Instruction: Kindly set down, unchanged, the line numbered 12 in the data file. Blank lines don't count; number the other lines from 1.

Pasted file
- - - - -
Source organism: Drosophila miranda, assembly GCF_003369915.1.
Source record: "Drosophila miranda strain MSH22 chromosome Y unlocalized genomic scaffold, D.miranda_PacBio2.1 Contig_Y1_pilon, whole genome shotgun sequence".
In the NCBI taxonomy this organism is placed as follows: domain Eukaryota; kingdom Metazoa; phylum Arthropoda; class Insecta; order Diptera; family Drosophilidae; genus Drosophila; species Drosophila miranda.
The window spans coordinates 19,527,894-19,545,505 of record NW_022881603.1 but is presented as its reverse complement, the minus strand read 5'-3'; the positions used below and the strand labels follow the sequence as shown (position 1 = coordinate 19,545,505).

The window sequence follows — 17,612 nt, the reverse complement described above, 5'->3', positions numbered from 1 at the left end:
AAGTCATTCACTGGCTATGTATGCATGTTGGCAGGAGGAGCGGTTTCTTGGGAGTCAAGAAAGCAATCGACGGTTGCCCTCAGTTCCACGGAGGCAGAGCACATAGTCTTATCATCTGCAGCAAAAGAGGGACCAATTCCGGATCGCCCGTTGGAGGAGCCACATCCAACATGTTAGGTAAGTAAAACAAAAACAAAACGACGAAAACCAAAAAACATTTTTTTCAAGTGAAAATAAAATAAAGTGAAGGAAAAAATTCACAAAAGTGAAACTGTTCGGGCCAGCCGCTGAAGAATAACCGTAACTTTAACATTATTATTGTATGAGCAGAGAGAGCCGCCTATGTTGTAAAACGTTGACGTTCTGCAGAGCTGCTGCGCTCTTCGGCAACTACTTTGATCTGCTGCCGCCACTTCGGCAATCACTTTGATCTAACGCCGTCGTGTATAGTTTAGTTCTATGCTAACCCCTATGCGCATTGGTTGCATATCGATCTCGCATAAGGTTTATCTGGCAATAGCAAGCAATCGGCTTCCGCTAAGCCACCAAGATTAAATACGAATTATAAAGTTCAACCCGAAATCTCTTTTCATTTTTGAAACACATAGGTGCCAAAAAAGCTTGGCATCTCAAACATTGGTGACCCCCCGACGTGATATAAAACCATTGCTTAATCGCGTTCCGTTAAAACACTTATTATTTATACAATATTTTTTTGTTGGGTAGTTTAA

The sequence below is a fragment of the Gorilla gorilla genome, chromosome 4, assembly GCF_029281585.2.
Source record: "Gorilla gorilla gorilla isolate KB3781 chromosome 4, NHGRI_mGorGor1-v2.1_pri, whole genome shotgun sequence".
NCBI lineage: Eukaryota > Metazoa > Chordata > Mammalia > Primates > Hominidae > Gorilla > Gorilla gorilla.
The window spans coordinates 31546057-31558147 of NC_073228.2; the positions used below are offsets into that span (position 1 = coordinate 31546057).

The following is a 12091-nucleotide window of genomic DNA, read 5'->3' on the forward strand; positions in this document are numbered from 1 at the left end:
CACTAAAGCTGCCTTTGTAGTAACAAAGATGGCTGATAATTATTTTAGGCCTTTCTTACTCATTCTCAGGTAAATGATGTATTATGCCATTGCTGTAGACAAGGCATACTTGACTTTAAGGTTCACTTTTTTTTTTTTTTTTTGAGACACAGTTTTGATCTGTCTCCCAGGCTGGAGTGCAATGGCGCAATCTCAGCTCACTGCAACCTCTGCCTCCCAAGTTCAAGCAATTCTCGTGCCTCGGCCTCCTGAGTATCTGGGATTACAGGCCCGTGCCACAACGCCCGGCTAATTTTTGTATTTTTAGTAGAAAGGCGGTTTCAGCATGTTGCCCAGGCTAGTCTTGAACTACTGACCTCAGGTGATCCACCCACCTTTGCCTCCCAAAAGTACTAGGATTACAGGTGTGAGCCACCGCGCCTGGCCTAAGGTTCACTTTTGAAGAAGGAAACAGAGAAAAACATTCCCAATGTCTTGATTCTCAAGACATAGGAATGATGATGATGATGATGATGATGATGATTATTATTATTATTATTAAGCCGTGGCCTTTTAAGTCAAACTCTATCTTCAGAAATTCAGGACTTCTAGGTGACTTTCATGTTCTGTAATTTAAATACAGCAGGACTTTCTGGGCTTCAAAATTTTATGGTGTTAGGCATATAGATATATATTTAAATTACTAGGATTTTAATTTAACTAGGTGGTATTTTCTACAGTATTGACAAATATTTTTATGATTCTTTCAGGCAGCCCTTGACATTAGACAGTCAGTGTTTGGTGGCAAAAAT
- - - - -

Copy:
CACTAAAGCTGCCTTTGTAGTAACAAAGATGGCTGATAATTATTTTAGGCCTTTCTTACTCATTCTCAGGTAAATGATGTATTATGCCATTGCTGTAGACAAGGCATACTTGACTTTAAGGTTCACTTTTTTTTTTTTTTTTTGAGACACAGTTTTGATCTGTCTCCCAGGCTGGAGTGCAATGGCGCAATCTCAGCTCACTGCAACCTCTGCCTCCCAAGTTCAAGCAATTCTCGTGCCTCGGCCTCCTGAGTATCTGGGATTACAGGCCCGTGCCACAACGCCCGGCTAATTTTTGTATTTTTAGTAGAAAGGCGGTTTCAGCATGTTGCCCAGGCTAGTCTTGAACTACTGACCTCAGGTGATCCACCCACCTTTGCCTCCCAAAAGTACTAGGATTACAGGTGTGAGCCACCGCGCCTGGCCTAAGGTTCACTTTTGAAGAAGGAAACAGAGAAAAACATTCCCAATGTCTTGATTCTCAAGACATAGGAATGATGATGATGATGATGATGATGATGATTATTATTATTATTATTAAGCCGTGGCCTTTTAAGTCAAACTCTATCTTCAGAAATTCAGGACTTCTAGGTGACTTTCATGTTCTGTAATTTAAATACAGCAGGACTTTCTGGGCTTCAAAATTTTATGGTGTTAGGCATATAGATATATATTTAAATTACTAGGATTTTAATTTAACTAGGTGGTATTTTCTACAGTATTGACAAATATTTTTATGATTCTTTCAGGCAGCCCTTGACATTAGACAGTCAGTGTTTGGTGGCAAAAAT